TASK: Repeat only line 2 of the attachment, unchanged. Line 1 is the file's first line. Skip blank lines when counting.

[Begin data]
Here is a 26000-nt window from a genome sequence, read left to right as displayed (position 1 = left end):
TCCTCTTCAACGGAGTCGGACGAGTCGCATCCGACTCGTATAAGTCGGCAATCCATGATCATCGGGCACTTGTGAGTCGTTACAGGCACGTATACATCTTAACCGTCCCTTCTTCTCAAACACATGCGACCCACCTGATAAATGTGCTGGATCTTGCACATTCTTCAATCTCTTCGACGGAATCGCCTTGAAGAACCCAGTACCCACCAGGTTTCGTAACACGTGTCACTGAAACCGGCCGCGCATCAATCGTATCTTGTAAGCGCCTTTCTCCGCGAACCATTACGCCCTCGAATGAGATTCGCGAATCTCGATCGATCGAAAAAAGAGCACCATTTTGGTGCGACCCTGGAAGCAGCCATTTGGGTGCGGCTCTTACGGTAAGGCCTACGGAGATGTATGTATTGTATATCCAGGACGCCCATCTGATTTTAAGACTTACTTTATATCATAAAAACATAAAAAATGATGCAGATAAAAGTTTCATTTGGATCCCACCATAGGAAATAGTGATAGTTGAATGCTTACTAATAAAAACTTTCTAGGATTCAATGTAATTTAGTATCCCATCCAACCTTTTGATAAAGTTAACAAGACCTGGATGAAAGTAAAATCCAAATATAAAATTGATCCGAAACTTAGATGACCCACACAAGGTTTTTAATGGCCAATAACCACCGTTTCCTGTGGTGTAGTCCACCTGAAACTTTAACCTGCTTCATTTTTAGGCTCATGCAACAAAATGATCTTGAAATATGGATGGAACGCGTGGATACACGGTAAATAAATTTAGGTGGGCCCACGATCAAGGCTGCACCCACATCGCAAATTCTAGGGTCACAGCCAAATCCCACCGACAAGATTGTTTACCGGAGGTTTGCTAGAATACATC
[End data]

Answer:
TCCTCTTCAACGGAGTCGGACGAGTCGCATCCGACTCGTATAAGTCGGCAATCCATGATCATCGGGCACTTGTGAGTCGTTACAGGCACGTATACATCTTAACCGTCCCTTCTTCTCAAACACATGCGACCCACCTGATAAATGTGCTGGATCTTGCACATTCTTCAATCTCTTCGACGGAATCGCCTTGAAGAACCCAGTACCCACCAGGTTTCGTAACACGTGTCACTGAAACCGGCCGCGCATCAATCGTATCTTGTAAGCGCCTTTCTCCGCGAACCATTACGCCCTCGAATGAGATTCGCGAATCTCGATCGATCGAAAAAAGAGCACCATTTTGGTGCGACCCTGGAAGCAGCCATTTGGGTGCGGCTCTTACGGTAAGGCCTACGGAGATGTATGTATTGTATATCCAGGACGCCCATCTGATTTTAAGACTTACTTTATATCATAAAAACATAAAAAATGATGCAGATAAAAGTTTCATTTGGATCCCACCATAGGAAATAGTGATAGTTGAATGCTTACTAATAAAAACTTTCTAGGATTCAATGTAATTTAGTATCCCATCCAACCTTTTGATAAAGTTAACAAGACCTGGATGAAAGTAAAATCCAAATATAAAATTGATCCGAAACTTAGATGACCCACACAAGGTTTTTAATGGCCAATAACCACCGTTTCCTGTGGTGTAGTCCACCTGAAACTTTAACCTGCTTCATTTTTAGGCTCATGCAACAAAATGATCTTGAAATATGGATGGAACGCGTGGATACACGGTAAATAAATTTAGGTGGGCCCACGATCAAGGCTGCACCCACATCGCAAATTCTAGGGTCACAGCCAAATCCCACCGACAAGATTGTTTACCGGAGGTTTGCTAGAATACATC